― Albert Camus, The Plague

I’ve mentioned before that I have long had a love-hate relationship with Albert Camus. Like many, I was forced to read “The Stranger” while in high school – a book I found to be bleak and disturbing, but admittedly, it stuck with me through the years – so it did keep me thinking. Generally regarded as an existentialist by others, he did not see himself as one – although it is hard not to read “The Stranger”, and much of his other writing, as anything but Existentialism.

Born in Algeria in 1913, awarded the Nobel Prize for Literature at the young age of 43, died far too young in an automobile accident in 1960 – Camus was a journalist, novelist, playwright, philosopher. Always a pacifist, he’d been many things politically over the years, but always in opposition to tyranny in all forms – yet conflicted over the growing unrest in his native Algeria, where his mother still lived. Long strongly outspoken on tyranny –  when in Occupied Paris during WWII, over Stalin’s ever-expanding empire in Easter Europe – he was mostly silent on the situation in Algeria. Understandable given his concerns about his mother, but it garnered him much criticism.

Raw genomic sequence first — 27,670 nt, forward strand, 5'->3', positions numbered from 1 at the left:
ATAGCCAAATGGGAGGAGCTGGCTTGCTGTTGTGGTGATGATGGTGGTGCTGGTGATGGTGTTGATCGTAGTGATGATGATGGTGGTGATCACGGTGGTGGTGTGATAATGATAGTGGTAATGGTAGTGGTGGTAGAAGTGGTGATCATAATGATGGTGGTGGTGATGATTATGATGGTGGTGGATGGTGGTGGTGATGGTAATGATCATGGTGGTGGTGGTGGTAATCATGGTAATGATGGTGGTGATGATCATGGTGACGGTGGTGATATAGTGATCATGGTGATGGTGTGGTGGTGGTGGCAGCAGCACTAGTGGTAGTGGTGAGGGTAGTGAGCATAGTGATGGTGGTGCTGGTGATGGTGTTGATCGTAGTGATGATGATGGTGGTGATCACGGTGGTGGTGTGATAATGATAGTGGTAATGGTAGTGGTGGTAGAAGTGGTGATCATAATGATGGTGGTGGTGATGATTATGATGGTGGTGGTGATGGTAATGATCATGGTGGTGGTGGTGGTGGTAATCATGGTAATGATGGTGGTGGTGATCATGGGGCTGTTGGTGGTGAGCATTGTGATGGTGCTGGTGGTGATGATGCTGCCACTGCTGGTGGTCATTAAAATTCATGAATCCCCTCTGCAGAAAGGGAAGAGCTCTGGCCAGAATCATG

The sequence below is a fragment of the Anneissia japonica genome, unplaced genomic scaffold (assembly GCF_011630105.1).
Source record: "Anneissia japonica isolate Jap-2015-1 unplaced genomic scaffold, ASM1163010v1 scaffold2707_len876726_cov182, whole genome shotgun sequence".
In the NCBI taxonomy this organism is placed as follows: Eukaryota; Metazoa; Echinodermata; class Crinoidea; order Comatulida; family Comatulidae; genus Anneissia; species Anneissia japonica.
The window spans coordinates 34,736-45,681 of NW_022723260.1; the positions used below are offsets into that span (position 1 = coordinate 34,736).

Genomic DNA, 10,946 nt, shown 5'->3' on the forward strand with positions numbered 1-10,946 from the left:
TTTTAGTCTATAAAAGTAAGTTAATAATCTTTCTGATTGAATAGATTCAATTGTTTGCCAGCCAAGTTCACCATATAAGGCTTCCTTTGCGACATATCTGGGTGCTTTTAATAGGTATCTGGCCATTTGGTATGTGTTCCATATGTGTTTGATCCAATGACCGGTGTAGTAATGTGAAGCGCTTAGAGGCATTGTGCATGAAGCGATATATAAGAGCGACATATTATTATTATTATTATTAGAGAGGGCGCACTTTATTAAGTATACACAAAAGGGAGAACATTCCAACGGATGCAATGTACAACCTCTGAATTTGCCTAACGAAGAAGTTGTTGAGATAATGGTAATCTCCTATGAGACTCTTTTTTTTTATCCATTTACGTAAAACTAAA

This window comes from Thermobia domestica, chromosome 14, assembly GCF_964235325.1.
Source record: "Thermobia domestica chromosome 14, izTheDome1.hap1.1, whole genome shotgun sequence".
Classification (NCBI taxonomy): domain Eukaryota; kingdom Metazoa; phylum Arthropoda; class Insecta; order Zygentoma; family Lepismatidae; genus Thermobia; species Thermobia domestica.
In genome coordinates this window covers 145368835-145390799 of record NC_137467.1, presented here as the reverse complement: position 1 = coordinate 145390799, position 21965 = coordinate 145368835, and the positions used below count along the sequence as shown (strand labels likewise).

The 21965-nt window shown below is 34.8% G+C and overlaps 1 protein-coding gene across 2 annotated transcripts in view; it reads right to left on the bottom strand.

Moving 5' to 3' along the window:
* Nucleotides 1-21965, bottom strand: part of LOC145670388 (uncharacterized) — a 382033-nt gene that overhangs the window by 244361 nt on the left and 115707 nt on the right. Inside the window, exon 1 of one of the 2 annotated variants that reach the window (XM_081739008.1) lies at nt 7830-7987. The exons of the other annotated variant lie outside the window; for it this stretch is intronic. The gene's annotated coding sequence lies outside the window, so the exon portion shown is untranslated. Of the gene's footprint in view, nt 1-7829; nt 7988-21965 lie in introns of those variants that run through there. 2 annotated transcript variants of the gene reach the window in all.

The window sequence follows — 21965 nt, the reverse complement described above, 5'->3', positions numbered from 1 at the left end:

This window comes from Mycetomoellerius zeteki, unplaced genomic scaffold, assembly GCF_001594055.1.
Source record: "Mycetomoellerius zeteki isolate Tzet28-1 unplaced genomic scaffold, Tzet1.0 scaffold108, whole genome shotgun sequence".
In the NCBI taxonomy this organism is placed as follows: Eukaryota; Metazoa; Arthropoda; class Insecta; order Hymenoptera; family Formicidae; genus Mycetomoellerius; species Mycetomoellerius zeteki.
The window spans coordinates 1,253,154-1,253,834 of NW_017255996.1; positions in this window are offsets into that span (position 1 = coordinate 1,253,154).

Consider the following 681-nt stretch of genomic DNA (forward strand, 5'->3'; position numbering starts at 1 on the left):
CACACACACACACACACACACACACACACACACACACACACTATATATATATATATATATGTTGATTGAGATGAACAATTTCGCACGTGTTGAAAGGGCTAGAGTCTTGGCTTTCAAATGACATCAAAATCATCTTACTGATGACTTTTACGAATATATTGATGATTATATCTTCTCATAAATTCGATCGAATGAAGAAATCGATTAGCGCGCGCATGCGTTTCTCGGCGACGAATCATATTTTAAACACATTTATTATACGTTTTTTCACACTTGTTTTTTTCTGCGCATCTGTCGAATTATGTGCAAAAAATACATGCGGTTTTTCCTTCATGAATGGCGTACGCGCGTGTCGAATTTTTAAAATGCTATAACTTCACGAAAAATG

This particular quote seems appropriate to me in our current political climate.

And for some reason that brought to mind, this quote from Charles Darwin:

“Ignorance more frequently begets confidence than does knowledge: it is those who know little, not those who know much, who so positively assert that this or that problem will never be solved by science.”

Albert Camus, photograph by Henri Cartier-Bresson – borrowed from the Encyclopedia Brittanica.

Thoughts on happiness, compassion and where we are

Originally posted March 20, 2016 for #1000Speak – recycling it for this month’s #1000Speak post.

“If you want others to be happy, practice compassion. If you want to be happy, practice compassion.”
― Dalai Lama XIV

When my thoughts go to the subject of happiness within the context of compassion, it is perhaps not surprising that Buddhism is the first place I turn – and in particular, to the current Dalai Lama.